Losing a loved one is a traumatic experience. Dealing with the financial aftermath doesn’t have to be.
By following the steps listed below, grieving family members can simplify the process of settling their loved one’s finances:
- Get an official death pronouncement.
- Under hospice care, the declaration will be made by the nurse in charge. She can also assist with transporting the body to a funeral home.
- If the death occurred in a hospital, staff can assist with pronouncing the death and coordinating delivery of the body to the funeral location. Hospital administrators will also help coordinate organ donations if the deceased indicated it on his driver’s license, in a living will or through an advance health care directive.
- A home death can either be certified by paramedics immediately if a do-not-resuscitate document is presented. If not, they will take the person to the emergency room for a physician to officially declare the death.
- Contact immediate family members.
- Find out if the deceased had any specific wishes for a burial, cremation, or donation of his body to a medical institution. This includes finding out if she already indicated a burial place and possibly prepaid funeral expenses.
- Choose a cemetery and determine the ceremony type according to the deceased’s wishes or by family consensus.
- Delegate responsibilities to: meet with the funeral home director to make arrangements; coordinate with a religious leader for the ceremony if desired; and notify friends and relatives.
- Obtain the deceased’s will.
- Determine if there is an estate executor. If one has been designated, he should open an account immediately with a tax ID number (via the IRS website) to cover funeral costs and other immediate expenses (such as mortgage payments and utility bills).
- Secure your loved one’s home.
- Collect mail or forward it, care for pets left behind, throw food out, and water plants.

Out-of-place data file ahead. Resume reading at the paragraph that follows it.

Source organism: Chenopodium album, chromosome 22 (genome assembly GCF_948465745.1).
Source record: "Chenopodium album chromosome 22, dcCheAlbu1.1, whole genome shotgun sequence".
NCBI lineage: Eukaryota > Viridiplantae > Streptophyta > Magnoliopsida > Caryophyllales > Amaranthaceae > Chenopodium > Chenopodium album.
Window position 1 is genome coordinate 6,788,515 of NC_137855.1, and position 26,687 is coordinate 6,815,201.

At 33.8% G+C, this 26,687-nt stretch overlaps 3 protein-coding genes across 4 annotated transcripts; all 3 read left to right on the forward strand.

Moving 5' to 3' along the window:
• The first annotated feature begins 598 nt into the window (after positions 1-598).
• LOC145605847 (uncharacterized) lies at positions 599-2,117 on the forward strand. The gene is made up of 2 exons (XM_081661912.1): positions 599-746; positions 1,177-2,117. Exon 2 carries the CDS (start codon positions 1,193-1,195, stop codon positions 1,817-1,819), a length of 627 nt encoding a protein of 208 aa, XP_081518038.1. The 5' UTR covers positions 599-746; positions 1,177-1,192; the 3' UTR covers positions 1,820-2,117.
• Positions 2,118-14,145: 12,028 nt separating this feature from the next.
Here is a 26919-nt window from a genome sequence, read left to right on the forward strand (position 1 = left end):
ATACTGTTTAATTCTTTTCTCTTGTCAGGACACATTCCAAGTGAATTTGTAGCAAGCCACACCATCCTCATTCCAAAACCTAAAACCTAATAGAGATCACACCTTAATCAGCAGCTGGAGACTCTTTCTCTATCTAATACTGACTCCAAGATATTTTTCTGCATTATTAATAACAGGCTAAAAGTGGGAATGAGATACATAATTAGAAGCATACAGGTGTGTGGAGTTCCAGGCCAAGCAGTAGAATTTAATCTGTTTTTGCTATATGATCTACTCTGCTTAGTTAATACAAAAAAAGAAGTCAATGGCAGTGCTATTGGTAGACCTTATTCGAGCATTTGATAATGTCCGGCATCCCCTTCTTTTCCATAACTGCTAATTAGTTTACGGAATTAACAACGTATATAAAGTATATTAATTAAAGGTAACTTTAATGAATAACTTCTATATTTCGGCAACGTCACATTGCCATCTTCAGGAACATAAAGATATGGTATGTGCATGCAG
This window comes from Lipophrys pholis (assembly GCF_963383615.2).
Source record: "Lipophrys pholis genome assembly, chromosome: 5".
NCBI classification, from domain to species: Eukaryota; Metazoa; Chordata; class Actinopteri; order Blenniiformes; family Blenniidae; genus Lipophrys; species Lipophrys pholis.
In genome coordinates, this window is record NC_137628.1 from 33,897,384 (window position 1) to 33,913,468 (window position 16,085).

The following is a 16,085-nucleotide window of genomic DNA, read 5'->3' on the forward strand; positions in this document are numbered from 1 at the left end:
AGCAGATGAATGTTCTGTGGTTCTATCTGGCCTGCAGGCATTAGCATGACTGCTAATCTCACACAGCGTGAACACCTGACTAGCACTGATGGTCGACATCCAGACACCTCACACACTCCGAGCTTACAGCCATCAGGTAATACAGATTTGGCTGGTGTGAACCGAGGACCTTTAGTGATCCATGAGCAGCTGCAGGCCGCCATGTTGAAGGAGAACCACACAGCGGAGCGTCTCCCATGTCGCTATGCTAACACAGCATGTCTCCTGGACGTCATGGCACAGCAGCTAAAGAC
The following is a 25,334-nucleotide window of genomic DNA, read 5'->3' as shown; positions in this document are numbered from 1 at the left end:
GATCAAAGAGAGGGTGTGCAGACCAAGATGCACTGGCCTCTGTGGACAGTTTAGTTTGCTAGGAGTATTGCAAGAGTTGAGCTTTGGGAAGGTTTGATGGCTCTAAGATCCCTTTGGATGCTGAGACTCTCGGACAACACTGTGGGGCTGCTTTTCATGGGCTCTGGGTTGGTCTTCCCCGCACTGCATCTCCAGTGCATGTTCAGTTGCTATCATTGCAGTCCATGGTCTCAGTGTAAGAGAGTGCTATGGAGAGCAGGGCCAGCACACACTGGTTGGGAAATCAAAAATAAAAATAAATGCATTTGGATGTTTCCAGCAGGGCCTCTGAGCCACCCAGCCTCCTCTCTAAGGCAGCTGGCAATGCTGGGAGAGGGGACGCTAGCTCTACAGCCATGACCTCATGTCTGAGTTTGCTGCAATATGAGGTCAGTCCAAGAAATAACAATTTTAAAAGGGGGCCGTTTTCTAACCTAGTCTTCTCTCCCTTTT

- Notify the landlord or the police to watch the home if it is left empty.
- Get death certificates. Make sure to get 20-25 copies as every financial institution, government office and insurance company will require it to process claims and make payments. The funeral home usually provides 1-3 certified copies. Additional copies can be obtained via the local city clerk’s office or the state vital records.
- Contact government agencies.
- Call Social Security (1-800-772-1213) to stop payments immediately (if you provide the funeral home with the deceased’s Social Security number, they will usually report it for you). Also, the agency usually provides about $255 to the survivor for funeral expenses. Remember to ask also about spousal benefits and instructions for filing for those benefits. Social Security will also notify Medicare of the death, though you should check if the deceased obtained a Medigap policy. If so, contact that agency separately to cancel the policy.
- Notify insurance companies of the death. For life insurance companies, file a claim as instructed. For homeowners, auto, disability, and medical insurance policies, stop coverages with policies continuing only if dependents need it. Also call pension agencies to stop payments and get claim forms.
- Contact professionals.
- Speak with a trust and estates attorney regarding probate and transfer steps.
- Reach out to your loved one’s accountant about filing tax returns.
- Call the deceased’s financial advisor for information on investments, holdings and
- Contact banks and credit card companies. Cancel all cards. Close bank accounts and terminate any automatic withdrawals. Also, get contents of any safety deposit boxes.
Over the next several weeks, survivors should take care of additional details. Those include canceling the deceased’s email and website accounts and private organization memberships (religious, social, professional). They should also check their loved one’s credit history to verify that identify theft has not occurred.
At Silverman Financial, we are available to assist you with settling your loved one’s finances as quickly and painlessly as possible.